you've been saving regularly or not, chances are with rising college costs,
you'll need some sort of financial help when the time comes to go to college.
Fortunately, there's a lot of aid money out there. Plenty for everyone.
So you shouldn't let your current financial situation deter you from applying
to the college of your choice­p;even if its a top Ivy League school.
Most financial aid is granted on the basis of need. In
Are You Eligible we explain the requirements for receiving
The myth is that middle to higher bracket families are not qualified to
receive a lot of financial aid. Nothing could be further from the truth.
All you need to do is look like you need it. We give you some suggestions
how in Looking More Needy.
There are four types of financial aid:
are four main sources for financial aid:
1. College and University-administered financial aid packages.
These include independently endowed college and university scholarships,
Federal Pell Grants, Federal Supplemental Educational Opportunity Grant
(FSEOG), Federal work-study FWS) and the Federal Perkin Loan Program.
2. Direct Federal aid to students and their parents.
These include FFEL Stafford Loans and PLUS loans.
3. State-funded aid.
4. Direct aid from independent sources, usually in the form of scholarships.
The federal government puts out a free booklet titled "Financial
Aid from the U.S. Department of Education: the Student Guide" that
gives you more details on the types of aid available and how to apply.
For a copy write to
Federal Student Aid Information Center
P.O. Box 84
Washington, DC 20044-0084
Applying for financial aid is a long process that takes several months.
In The Application Procedure, we explain how it works.
"Scholarships" : Lump sum given to you, usually on the
basis of merit, to defer college costs. This money does not have to be
"Grants": Lump sum given to you, usually on the basis
of need, to defer college costs. This money does not have to be repaid.
"Work-study": Subsidized program in which you work part-time
to earn money to defer college costs.
"Loans": Moneys borrowed for education. Must be repaid,
Are You Eligible?
receive financial aid from any source supported by the Federal government,
1. Be a U.S. citizen or eligible non-citizen
2. Have a Social Security Number
3. Have a high school diploma or GED before you begin college
4. Sign the statements found on the Student Aid Report that will be mailed
5. Be enrolled as a regular student working toward a degree in an eligible
6. Make satisfactory academic progress
7. Register with Selective Service, if required
8. Show financial need
What Do They Mean By Financial Need?
To apply for financial aid you must fill out a Free Application for Federal
Student Aid (FAFSA) and Needs Analysis Form. The government then figures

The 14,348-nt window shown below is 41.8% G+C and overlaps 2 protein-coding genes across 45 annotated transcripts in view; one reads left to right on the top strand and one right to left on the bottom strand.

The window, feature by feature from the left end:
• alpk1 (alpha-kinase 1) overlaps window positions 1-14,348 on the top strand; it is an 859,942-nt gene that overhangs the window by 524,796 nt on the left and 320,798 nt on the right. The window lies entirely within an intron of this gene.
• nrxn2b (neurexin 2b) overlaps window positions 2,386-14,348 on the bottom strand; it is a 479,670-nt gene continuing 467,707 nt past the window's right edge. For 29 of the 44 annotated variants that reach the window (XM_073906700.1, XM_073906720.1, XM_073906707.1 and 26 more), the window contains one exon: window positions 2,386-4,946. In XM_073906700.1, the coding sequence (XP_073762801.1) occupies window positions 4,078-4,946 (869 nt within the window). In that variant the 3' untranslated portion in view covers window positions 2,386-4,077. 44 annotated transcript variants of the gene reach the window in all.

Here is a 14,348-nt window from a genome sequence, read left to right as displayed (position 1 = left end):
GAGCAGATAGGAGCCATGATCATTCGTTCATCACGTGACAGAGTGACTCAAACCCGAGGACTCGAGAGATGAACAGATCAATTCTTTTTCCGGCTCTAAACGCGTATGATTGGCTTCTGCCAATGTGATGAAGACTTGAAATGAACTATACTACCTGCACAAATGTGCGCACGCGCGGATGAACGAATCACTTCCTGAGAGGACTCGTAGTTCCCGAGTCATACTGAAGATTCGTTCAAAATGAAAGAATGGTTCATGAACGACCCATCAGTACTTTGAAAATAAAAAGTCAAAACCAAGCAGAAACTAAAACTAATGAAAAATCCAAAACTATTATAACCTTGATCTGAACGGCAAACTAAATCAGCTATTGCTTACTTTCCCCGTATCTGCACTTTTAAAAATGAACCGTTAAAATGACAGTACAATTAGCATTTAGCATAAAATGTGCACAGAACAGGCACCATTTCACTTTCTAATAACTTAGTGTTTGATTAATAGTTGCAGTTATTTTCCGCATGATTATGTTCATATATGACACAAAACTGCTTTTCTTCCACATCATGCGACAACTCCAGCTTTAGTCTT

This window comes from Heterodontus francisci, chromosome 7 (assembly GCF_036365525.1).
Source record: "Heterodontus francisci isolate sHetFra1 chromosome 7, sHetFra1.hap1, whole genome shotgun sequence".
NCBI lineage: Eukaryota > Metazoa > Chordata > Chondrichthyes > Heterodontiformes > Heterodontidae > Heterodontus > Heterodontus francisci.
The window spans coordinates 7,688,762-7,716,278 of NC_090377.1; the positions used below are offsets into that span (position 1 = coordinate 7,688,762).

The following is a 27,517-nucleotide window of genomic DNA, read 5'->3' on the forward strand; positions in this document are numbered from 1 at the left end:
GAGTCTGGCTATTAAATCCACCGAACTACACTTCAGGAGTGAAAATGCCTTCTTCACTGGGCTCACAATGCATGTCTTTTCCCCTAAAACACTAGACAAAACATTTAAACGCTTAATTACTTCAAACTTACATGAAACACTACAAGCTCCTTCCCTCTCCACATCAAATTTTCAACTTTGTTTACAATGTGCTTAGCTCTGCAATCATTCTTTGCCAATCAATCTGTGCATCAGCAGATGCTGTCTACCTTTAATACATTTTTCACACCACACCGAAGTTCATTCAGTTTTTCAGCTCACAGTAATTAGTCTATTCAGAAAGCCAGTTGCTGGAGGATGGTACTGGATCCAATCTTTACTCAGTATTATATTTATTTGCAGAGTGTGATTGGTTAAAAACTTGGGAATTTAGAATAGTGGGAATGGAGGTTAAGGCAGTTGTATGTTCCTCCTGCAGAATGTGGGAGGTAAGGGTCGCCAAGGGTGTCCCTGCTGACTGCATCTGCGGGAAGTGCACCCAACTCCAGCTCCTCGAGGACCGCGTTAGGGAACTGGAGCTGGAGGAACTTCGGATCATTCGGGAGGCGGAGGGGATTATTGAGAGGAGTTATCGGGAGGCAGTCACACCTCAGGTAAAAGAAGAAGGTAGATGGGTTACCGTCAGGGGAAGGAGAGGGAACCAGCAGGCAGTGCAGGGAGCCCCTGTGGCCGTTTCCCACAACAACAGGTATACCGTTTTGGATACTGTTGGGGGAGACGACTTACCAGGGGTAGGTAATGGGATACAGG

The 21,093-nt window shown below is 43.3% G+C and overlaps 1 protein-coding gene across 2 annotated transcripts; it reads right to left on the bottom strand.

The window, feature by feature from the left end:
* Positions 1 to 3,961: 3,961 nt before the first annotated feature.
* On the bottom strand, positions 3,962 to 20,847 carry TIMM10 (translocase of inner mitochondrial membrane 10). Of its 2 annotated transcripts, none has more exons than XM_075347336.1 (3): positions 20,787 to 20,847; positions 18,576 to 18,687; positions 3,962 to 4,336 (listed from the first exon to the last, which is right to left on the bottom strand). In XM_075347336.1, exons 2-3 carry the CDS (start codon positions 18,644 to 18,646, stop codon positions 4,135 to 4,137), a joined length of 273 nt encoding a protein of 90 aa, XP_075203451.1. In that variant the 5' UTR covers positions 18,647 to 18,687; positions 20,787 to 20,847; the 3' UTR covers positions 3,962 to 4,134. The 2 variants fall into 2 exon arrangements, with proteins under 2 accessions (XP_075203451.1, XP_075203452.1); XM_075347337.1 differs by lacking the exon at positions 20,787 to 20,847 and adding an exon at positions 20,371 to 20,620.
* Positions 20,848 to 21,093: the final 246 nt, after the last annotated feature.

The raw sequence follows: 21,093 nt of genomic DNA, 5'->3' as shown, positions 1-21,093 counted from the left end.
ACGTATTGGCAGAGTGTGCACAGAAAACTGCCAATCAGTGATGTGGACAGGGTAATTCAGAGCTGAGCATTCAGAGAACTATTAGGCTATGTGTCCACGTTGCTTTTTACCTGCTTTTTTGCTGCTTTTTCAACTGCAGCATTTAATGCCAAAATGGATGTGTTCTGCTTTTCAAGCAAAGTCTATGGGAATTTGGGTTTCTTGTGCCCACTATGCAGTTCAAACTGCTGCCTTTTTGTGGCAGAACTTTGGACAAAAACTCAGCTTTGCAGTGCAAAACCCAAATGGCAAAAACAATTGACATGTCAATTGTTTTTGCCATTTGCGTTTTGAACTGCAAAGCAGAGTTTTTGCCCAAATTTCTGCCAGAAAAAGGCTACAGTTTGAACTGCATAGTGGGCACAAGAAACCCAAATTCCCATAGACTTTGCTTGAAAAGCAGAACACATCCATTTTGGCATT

out your Expected Family Contribution (The amount your family is expected
to pay towards your education).
To determine whether you have financial need, subtract the Expected Family
Contribution from the Cost of Attending the school of your choice. If
there's anything left over, you have a financial need and are eligible
for financial aid.
The Application Procedure
If you haven't already done it, get a Social Security Number.
2. By October or November of your senior year, you should have decided
which colleges and universities you'll apply to. You'll need to enter
the names of these schools on the forms you'll fill out in step 3.
3. With the exception of state and independently funded aid, applying
for financial aid always starts at the same place: by filling out the
Free Application for Federal Student Aid (FAFSA) and Needs Analysis Form.
You can get these forms from your high school guidance counselor. If you
decide to apply for state funds, you may have to fill out a special application.
Check with your state's Department of Education.
As you fill out your FAFSA, make sure you apply for a Pell Grant. The
application for the Grant is included in the FAFSA. You may not receive
a Pell Grant, but colleges want to know you've tried this avenue of funding
before you come to them.
You need to have your FAFSA and Needs Analysis Forms completed and mailed
as soon after January 1st as possible, but not before January 1st. (Some
schools have the capability of letting you apply by e-mail.) Different
schools have different deadlines for financial aid, usually in February
or March, so you should get your FAFSA and Needs Analysis Form in early.
The drop dead date is May 1st.
4. In addition you may need to fill out the schools' own financial aid
Form (FAA). Make sure you know the deadlines and get your applications
in on time.
Always send anything that has a deadline via Certified Mail, Return Receipt
Requested. That way, if there is any question, you can prove you mailed
the documents on time and they received them.
5. The government looks at your FAFSA and Needs Analysis form, and using
a standard formula, determines how much your family must contribute to
your education. They send this information to you and to the schools to
which you're applying, in a form known as a Student Aid Report (SAR).
They will also forward the SAR to the local Pell Grant and state grant
6. The financial aid officers at the colleges you are applying to will